“Flashback: Don’t Let the Bed Bugs Bite!”

by Amanda Pigford on November 14, 2012

Today we are flashing back to one of our most popular blog articles, “Don’t Let the Bed Bugs Bite!” by Kacey Wyman, originally posted on our website on October 3, 2011.

 5 Things You Need to Know About Bed Bugs

 What do they look like?

Bed bugs are 4-5 mm long with an flat, oval body shape. Adults are reddish brown after feeding. Babies are transparent until feeding.

 How do they enter your home?

Staying in a hotel is the primary means of contracting a case of infectionous bedbugitis.

 How do you avoid bringing bed bugs home?

After checking into your hotel room, place your suitcase in the bathtub. Inspect the room thoroughly. (Tip: Toss a small flashlight in your suitcase before you leave home!)

Begin by pulling the sheets back and inspecting the seam of the mattress. Look for black fecal spots or the actual bug, which is normally the size of an apple seed. Also look in corners of the room, along the headboard, and in drawers. If found, ask for a room that does not border that room.

Inspect clothes when you pack to go home. Once home, unpack clothes on a light-colored surface and place all clothing in a plastic bag until you are able to wash and dry them. As an added precaution, vacuum your suitcase..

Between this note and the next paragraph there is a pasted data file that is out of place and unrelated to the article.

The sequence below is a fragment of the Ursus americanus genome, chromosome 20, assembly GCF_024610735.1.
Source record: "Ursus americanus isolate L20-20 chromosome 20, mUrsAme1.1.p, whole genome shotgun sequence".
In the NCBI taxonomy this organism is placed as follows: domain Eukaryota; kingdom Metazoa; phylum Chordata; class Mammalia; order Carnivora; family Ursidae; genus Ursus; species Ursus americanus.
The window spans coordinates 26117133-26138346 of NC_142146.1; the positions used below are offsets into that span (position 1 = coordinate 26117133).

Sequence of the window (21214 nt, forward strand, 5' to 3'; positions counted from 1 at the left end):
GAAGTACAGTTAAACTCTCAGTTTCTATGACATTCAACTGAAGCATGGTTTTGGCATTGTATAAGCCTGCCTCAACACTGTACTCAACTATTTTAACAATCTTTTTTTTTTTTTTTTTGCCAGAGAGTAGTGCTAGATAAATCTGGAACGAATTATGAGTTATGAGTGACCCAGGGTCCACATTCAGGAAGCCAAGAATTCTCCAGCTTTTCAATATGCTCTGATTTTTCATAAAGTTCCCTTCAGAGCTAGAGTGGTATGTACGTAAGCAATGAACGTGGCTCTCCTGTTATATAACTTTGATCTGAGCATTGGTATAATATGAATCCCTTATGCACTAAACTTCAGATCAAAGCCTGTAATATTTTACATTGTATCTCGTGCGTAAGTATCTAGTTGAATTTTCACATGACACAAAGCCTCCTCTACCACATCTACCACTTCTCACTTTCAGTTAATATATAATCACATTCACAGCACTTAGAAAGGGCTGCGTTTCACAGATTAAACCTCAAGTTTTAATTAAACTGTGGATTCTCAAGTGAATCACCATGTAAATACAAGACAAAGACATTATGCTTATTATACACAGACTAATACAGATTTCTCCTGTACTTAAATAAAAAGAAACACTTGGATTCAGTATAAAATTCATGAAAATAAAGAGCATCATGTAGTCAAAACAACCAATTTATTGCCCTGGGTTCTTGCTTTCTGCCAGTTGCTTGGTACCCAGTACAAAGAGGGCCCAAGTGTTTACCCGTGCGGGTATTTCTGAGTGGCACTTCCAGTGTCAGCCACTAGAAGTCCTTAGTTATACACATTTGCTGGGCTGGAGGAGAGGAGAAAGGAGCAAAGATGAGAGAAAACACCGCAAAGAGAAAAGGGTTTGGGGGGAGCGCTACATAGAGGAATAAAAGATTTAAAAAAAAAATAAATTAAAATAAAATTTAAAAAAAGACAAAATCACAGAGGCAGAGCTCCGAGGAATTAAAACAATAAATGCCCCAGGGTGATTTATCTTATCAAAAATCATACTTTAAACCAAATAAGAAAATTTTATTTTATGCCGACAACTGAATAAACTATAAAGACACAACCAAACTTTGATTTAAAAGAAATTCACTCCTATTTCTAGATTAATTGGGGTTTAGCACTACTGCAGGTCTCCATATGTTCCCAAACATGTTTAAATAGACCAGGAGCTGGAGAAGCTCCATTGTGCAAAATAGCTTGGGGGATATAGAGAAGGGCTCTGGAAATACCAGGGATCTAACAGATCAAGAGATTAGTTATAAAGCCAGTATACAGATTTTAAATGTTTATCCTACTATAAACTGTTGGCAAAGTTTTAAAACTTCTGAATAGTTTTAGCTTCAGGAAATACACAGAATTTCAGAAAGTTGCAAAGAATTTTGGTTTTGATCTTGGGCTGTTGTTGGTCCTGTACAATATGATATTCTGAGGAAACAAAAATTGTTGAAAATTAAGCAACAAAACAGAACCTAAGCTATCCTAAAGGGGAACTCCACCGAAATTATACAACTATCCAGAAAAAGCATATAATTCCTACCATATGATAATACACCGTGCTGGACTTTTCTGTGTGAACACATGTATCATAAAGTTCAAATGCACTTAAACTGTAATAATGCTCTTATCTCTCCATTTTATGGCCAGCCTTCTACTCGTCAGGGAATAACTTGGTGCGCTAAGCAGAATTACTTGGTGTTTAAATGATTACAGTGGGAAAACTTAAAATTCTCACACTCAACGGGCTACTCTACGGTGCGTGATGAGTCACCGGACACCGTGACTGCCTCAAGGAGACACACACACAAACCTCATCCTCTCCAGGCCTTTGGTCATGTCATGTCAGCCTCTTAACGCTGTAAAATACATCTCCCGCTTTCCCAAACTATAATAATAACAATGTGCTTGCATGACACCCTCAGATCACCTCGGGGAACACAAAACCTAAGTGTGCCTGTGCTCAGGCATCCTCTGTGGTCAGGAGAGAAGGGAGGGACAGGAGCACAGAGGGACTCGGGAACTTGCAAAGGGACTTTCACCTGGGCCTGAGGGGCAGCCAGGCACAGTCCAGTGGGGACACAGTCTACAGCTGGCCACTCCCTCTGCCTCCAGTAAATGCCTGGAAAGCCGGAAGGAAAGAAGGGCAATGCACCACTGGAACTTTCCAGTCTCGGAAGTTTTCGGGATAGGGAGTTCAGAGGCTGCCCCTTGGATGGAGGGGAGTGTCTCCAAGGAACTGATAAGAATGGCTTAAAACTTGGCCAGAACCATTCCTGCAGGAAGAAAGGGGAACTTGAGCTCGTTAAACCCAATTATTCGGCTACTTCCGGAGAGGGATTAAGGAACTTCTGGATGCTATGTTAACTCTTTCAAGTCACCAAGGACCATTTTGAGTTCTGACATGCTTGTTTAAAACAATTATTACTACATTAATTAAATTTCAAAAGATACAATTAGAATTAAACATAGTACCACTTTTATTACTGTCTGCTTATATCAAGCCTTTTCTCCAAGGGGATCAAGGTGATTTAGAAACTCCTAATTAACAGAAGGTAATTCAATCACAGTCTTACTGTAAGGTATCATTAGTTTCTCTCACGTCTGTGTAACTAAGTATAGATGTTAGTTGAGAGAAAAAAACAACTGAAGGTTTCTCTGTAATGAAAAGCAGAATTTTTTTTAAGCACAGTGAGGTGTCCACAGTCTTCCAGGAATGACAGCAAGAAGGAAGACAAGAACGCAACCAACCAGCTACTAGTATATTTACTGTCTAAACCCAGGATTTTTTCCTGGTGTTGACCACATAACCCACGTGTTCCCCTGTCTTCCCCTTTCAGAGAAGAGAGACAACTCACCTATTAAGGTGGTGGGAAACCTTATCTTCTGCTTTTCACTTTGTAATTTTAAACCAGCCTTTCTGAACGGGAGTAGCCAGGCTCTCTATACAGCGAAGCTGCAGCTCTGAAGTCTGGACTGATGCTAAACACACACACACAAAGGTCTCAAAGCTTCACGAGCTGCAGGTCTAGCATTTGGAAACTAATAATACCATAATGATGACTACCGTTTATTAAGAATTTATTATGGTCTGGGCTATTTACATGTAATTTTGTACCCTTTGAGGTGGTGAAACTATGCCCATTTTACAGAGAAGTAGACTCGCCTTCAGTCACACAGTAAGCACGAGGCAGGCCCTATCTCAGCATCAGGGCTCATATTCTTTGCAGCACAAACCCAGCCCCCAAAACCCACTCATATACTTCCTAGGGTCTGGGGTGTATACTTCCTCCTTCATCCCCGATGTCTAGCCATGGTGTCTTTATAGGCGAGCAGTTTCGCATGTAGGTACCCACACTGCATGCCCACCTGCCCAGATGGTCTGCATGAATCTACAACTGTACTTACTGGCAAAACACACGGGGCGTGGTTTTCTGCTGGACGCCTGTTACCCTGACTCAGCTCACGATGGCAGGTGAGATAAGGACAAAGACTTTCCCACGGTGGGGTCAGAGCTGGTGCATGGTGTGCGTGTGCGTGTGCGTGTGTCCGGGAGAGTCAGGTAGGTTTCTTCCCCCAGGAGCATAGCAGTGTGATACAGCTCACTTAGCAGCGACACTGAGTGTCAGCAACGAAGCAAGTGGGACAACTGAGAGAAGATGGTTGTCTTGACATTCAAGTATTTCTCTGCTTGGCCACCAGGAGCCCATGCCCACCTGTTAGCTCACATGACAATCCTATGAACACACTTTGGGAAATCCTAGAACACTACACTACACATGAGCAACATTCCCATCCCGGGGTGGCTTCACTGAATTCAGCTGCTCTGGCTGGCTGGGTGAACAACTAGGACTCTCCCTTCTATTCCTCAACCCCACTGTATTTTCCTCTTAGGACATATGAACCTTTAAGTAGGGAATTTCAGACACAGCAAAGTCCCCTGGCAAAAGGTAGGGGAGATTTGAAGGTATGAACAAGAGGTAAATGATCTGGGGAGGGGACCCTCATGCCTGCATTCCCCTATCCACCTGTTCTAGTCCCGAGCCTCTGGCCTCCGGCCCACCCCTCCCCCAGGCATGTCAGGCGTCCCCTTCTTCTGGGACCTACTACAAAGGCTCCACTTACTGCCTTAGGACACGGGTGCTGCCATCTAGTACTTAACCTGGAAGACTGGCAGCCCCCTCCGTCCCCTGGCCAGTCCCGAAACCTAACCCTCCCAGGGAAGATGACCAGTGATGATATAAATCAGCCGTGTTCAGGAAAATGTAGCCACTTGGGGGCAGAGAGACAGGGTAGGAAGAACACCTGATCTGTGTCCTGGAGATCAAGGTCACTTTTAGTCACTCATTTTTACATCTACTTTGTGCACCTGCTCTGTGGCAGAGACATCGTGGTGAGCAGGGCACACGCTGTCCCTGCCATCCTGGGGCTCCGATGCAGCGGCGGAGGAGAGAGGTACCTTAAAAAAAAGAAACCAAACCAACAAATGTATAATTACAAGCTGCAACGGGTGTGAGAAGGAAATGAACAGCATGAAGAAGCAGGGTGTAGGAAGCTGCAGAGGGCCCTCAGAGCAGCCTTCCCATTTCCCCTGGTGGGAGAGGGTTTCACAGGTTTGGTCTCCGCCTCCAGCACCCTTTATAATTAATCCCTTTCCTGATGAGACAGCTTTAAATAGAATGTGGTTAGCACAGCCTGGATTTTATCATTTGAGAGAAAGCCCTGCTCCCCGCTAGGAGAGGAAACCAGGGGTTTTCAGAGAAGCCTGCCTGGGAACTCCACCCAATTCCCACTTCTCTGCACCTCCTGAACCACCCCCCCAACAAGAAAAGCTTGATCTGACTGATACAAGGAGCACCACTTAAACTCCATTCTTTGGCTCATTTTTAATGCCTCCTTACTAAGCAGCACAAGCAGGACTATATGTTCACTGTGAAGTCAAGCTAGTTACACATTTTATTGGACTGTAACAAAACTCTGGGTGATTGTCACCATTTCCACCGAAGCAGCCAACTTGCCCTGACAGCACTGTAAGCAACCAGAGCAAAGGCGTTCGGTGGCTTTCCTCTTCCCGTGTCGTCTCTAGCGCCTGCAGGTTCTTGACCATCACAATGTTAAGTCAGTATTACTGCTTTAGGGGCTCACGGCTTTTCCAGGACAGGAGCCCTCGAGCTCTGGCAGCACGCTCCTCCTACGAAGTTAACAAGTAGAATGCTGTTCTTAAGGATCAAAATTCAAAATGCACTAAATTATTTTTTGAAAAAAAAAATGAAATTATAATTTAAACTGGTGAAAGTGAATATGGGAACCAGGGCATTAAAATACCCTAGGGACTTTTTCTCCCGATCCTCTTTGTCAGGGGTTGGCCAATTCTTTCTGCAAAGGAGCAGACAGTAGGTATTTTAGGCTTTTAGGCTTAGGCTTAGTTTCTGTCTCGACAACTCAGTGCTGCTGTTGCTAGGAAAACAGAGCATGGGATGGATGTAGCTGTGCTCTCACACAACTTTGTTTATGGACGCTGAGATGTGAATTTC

Fast Fact: Female bed bugs lay 1-5 eggs a day. They can live about a year as an adult and can go many months without feeding.

Where do they hangout in your home?

Your bed will be a  favorite spot, so check your mattress seams, tufts, buttons, bed frame, and box springs. They may live on couches, chairs, under carpeting, along walls, and behind switch plates and outlets. You may also find them inside night stands and dressers. Again, you are looking for the actual bug or fecal matter as you inspect these areas.

What do their bites look like?

The bites from a bed bug usually appear in a row and come in sets of three. (“Breakfast, lunch, and dinner!”) When bed bugs feed, they like to have their stomach and back pressed against something, which is why the bites will show up on your favorite side that you sleep on.

How do you get rid of them?

Heat can help attack a bed bug infestation. (120 degrees will kill all stages). Chemicals also work, provided you follow the label instructions carefully.

However, many over the counter solutions are ineffective because bed bug treatment has to be very specific to your situation. It’s difficult to know when you’ve succeeded and when you should keep treating. In the end, this is one pest where your dollar will go further if you hire a professional right away.

Have questions about bed bugs? Worried your home may be infested? Give us a call today to find out more!

Mention this article off and receive $15 off your next bed bug treatment!

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